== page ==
Image: Viktor Bout
Apichart Weerawong  /  AP
Alleged arms dealer Viktor Bout answers a question inside the detention room at a criminal court in Bangkok, Thailand, in August.
updated 11/16/2010 10:53:50 PM ET 2010-11-17T03:53:50

Thailand's extradition to the U.S. of a Russian businessman accused of running a worldwide arms trafficking operation was blasted in Moscow on Tuesday as "unlawful" and the result of "unprecedented" political pressure by Washington.

Viktor Bout's fate after his 2008 arrest in Bangkok fueled a long legal battle between the two former Cold War rivals over whether he should stand trial in the U.S. or be sent home. Russia maintains Bout, who had led a lucrative air transport empire, is a legitimate businessman.

On Tuesday, the Thai Cabinet officially acknowledged the U.S. extradition request, clearing the last hurdle, and police said the 43-year-old Russian boarded a plane in Bangkok at about 1:30 p.m. (1:30 a.m. ET) in the custody of eight U.S. officials. Bout arrived in New York about 10:50 p.m. ET.

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In New York, a law enforcement said Bout was expected to arrive there around 9 p.m. EST Tuesday. The official, speaking on condition of anonymity because of security concerns, declined to name the airport.

U.S. federal prosecutors planned a news conference for late Wednesday morning in New York City.

'Interference'
"From a legal point of view what has happened cannot have any rational explanation or justification," said a statement issued in Moscow by the Russian Foreign Ministry.

The statement charged that Bout's extradition was the result of "unprecedented political pressure from the USA on the government and judicial authorities of Thailand."

"There is no way to characterize this other than as interference in administering justice, which puts in doubt the independence of the Thai justice system," the statement said, adding that the Foreign Ministry will "take all necessary measures" to protect Bout's legal rights in accordance with international humanitarian law.

Russia on Tuesday insisted that Bout have access to its diplomats upon his arrival in the U.S.

"We demand that Bout be immediately provided with consulate access. He is a Russian citizen and is entitled to all rights that any Russian citizen in trouble and in such a situation is supposed to have and which must be respected," Deputy Foreign Minister Sergei Ryabkov told Interfax news service on Tuesday.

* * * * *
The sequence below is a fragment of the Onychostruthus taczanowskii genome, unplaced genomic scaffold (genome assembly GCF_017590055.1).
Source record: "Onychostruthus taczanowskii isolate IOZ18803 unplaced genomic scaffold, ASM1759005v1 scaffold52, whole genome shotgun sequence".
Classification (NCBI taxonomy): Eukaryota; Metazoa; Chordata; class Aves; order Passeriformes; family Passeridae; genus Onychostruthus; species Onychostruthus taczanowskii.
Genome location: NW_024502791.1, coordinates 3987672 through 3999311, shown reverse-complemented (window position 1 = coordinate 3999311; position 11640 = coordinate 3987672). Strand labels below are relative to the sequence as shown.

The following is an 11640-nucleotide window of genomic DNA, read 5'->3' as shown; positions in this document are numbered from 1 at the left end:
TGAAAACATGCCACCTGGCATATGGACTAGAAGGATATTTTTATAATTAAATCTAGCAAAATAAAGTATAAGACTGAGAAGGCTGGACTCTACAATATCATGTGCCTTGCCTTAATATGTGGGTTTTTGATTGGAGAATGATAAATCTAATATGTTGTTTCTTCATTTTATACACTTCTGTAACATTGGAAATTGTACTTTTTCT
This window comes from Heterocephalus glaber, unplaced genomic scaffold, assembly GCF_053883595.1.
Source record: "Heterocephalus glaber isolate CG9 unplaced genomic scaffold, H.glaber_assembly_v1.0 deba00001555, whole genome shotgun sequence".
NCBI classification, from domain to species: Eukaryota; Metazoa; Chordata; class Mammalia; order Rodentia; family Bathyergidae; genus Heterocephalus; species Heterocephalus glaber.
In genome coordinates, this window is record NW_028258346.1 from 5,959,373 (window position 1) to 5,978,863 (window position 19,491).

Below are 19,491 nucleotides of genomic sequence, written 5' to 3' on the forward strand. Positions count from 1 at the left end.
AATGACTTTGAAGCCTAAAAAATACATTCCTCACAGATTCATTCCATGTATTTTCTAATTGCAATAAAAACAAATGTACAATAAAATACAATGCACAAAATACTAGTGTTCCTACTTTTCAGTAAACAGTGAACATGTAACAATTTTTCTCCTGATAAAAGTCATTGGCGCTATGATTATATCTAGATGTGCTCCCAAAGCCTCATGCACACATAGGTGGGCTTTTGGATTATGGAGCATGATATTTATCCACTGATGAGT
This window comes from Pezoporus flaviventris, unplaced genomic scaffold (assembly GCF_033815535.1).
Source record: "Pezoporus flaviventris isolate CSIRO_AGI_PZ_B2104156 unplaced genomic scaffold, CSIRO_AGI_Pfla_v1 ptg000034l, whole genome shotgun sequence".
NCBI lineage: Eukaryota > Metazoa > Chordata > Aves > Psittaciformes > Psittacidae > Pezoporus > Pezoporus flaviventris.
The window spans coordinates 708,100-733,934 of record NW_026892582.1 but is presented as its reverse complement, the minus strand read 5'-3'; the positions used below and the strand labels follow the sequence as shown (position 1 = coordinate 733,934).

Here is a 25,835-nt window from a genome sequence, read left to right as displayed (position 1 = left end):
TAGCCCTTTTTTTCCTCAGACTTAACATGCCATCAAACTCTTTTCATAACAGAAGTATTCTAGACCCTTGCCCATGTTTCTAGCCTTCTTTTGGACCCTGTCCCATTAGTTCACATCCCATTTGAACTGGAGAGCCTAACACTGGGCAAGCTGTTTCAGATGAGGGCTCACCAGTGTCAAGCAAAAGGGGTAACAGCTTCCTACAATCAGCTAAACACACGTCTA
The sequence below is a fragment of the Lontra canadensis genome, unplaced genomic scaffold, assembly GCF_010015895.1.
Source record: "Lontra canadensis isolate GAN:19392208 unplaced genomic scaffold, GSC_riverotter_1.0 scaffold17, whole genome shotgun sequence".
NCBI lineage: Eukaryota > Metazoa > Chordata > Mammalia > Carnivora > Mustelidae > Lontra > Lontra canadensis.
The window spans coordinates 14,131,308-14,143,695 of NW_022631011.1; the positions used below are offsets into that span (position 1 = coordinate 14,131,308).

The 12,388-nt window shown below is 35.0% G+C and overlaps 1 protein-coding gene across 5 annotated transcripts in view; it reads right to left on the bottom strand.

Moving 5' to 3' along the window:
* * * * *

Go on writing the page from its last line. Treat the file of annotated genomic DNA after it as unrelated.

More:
For its part, the Obama administration was bracing for the Russian backlash, but U.S. officials hope the reset in relations with Moscow can weather the storm.

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State Department spokesman P.J. Crowley said Tuesday that Bout's extradition would likely create "ripples" in ties. But Crowley stressed that the overall U.S.-Russia relationship is mature and any concerns about the Bout case can be "managed."

Thai Prime Minister Abhisit Vejjajiva said his Cabinet had approved extradition after acknowledging an earlier appeals court decision that Bout could be legally extradited.

Bout, a former Soviet air force officer, is reputed to have been one of the world's most prolific arms dealers. He was arrested at a Bangkok luxury hotel in March 2008 as part of a sting operation led by U.S. Drug Enforcement Administration agents.

U.S. sting operation
Bout has allegedly supplied weapons that fueled civil wars in South America, the Middle East and Africa, with clients including Liberia's Charles Taylor and Libyan leader Moammar Gadhafi and both sides in Angola's civil war.

He has been referred to as "The Merchant of Death," and was an inspiration for the arms dealer played by Nicolas Cage in the 2005 film "Lord of War."

Bout had long evaded U.N. and U.S. sanctions aimed at blocking his financial activities and restricting his travel. He claims he ran a legitimate business and never sold weapons, and fought hard to avoid extradition.

Asked if he was worried that the relations with Russia would be affected, Abhisit said: "We have the duty to perform whatever is deemed necessary... We can't satisfy everyone, we have to admit that."

The U.S. Embassy said it had no immediate comment.

The Associated Press contributed to this report.

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